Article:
It's also commendable how director John Waters seemed to find a nice synthesis after his 1970s and early 80s movies with their wretched trashy sentiments and the sugary sweet "Hairspray" (1988). Here there are little touches of uncleanliness sprinkled throughout, but the whole universe in the movies kind of celebrates that, and makes us realize that life is not a sanitized glamour show, and so our art should not be either. The movie doesn't just sprinkle this punk sentiment, it throws it right in the face of glossy, clean celebrity and wealth. It allows the clash to unfold fully to show clearly that genius cannot be sanitized and removed from its origins and core meaning. It is camp triumphant!
I must warn you: full nudity and titillating situations are depicted. But it's not gratuitous. It furthers the message that art can occur in unlikely places, and it furthers the argument for freedom of expression. Lastly, it is possibly the first document to contain the vulgar terms "teabag" and "dutch oven".
Directed by Michael Radford
Written by Chloe King, Michael Radford,
and Michael Thomas
Produced by Colin Vaines and Stephen Woolley
Music by Luis Bacalov and Jennie Muskett
Cinematography by Ashley Rowe
Editing by Joëlle Hache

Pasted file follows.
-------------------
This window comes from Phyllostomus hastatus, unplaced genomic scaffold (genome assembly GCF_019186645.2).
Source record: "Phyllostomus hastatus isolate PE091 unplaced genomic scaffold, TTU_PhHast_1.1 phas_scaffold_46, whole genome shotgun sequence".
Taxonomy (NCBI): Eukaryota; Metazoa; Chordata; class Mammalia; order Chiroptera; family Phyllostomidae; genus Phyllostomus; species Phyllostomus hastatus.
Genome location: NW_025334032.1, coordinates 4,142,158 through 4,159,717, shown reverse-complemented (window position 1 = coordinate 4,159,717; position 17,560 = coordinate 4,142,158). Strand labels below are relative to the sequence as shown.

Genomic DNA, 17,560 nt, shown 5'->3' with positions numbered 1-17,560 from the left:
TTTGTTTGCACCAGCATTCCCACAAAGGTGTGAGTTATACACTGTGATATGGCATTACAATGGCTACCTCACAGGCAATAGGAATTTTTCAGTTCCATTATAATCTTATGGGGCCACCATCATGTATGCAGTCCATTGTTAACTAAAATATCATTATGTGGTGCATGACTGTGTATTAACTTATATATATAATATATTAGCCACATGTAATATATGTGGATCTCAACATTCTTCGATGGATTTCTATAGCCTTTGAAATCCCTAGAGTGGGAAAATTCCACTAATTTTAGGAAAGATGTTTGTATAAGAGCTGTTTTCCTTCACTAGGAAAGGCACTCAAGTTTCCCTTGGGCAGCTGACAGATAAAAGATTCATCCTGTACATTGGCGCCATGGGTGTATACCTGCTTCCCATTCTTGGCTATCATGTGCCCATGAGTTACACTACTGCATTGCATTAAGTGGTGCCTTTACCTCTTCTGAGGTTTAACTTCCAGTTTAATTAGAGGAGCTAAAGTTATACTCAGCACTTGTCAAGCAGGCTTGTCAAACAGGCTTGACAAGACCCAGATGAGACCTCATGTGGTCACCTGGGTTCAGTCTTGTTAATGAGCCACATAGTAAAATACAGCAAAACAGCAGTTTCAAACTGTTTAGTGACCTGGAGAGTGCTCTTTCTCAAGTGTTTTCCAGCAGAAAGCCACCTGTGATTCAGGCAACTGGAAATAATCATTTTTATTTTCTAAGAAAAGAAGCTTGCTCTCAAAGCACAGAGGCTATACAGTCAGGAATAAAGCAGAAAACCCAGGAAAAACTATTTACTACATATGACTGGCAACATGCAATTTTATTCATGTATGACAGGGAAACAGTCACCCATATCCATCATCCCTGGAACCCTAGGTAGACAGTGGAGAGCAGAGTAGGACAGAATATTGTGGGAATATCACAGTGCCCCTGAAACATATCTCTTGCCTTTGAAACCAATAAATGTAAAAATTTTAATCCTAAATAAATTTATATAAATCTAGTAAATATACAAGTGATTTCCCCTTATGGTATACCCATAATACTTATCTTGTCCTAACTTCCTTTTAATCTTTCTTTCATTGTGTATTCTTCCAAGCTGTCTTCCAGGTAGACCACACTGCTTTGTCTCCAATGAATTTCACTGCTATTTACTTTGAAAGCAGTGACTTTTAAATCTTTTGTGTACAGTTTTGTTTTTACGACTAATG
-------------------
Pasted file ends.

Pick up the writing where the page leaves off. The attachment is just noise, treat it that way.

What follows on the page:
Production design by Sophie Becher
Art direction by David Hindle
Set decor by Careen Hertzog
Costumes by Valentin Breton Des Loys
Starring Asia Argento, Jared Harris,
and Jonathan Rhys Meyers
Two movies crashed into one with nice results. On the one hand, it is a movie about a grade-school teacher who works nights as d.j. for a hospital, who seeks to do find satisfaction in his life, to fill his loneliness. On the other hand, it is a movie about a jewelry-thief who is trying to go clean even though her family is made up of unstable, violent criminals destined for a grim ending. The two protagonists meet and lead us to volatile, violent, and steamy results. The leads are perfect. Jonathan Rhys-Meyers is exceptionally fiery.
Editing by William A. Anderson, Ned Bastille,
Pasquale Buba, and Andre Ross Betz
Art Direction by Kevin Ritter
Costumes by Yvonne Blake, Aude Bronson-Howard,
and Deborah Lynn Scott
Starring Al Pacino, Frederic Kimball,
Penelope Allen, Alec Baldwin,
and Kevin Spacey